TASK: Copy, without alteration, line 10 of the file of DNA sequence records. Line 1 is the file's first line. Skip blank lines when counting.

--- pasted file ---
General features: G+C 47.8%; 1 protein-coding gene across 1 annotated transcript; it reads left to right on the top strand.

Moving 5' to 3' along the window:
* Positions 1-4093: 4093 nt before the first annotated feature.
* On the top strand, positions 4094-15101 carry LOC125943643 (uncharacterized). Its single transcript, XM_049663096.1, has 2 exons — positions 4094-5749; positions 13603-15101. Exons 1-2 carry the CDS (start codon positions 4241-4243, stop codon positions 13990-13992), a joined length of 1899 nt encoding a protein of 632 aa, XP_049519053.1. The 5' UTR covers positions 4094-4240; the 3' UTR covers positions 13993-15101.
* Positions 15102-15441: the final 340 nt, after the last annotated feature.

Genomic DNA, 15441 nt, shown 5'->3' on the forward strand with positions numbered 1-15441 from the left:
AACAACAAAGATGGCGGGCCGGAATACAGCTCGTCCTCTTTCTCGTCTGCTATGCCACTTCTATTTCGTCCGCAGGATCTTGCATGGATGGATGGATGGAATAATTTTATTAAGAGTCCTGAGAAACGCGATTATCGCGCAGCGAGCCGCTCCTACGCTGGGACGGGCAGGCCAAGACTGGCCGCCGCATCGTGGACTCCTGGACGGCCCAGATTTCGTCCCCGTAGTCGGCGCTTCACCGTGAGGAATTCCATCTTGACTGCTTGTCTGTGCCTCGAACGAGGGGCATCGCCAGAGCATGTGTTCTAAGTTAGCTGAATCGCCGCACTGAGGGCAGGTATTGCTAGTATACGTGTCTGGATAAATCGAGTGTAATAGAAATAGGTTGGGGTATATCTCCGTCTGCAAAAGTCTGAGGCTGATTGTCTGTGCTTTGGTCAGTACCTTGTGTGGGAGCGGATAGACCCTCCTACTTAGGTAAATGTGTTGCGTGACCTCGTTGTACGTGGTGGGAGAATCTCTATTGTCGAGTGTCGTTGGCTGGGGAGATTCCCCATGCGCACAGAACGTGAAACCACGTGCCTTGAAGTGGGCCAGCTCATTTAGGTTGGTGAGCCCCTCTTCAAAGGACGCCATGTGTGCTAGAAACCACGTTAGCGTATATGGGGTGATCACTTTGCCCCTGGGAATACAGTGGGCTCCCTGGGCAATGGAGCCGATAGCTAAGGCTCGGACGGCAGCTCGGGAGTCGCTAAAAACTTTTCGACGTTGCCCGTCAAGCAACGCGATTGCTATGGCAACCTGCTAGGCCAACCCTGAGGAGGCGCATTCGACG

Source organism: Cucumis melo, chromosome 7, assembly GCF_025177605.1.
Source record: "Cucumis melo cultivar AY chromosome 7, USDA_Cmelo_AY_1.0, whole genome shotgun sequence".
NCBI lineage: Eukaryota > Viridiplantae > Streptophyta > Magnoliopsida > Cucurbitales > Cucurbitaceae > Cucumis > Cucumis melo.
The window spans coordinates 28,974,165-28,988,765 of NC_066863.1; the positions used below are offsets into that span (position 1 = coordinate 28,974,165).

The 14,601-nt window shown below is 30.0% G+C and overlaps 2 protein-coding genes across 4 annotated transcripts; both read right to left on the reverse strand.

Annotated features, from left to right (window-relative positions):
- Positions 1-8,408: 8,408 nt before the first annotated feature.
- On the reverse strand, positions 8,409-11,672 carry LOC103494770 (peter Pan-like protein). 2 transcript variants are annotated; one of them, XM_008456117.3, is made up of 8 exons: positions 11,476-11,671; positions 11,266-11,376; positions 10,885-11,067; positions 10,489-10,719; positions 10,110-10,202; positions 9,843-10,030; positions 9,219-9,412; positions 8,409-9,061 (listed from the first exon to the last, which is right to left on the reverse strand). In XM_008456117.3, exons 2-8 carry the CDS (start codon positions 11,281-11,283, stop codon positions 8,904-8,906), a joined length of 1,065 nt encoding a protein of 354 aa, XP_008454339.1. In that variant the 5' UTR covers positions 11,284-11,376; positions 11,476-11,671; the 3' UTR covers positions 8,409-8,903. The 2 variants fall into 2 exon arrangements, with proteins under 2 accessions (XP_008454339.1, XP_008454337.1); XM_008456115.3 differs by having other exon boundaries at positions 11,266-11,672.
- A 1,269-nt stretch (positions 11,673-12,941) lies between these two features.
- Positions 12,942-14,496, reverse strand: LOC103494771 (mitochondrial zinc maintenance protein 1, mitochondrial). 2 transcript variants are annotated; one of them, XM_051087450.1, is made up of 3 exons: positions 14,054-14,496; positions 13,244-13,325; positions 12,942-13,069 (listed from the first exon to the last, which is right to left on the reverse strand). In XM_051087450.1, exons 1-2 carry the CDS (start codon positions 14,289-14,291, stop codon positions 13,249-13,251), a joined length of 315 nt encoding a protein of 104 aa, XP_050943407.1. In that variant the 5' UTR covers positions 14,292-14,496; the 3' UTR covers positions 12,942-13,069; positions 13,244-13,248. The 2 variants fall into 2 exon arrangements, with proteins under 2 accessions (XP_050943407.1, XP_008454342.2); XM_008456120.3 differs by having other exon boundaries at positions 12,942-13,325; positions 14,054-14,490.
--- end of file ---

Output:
NCBI lineage: Eukaryota > Viridiplantae > Streptophyta > Magnoliopsida > Cucurbitales > Cucurbitaceae > Cucumis > Cucumis melo.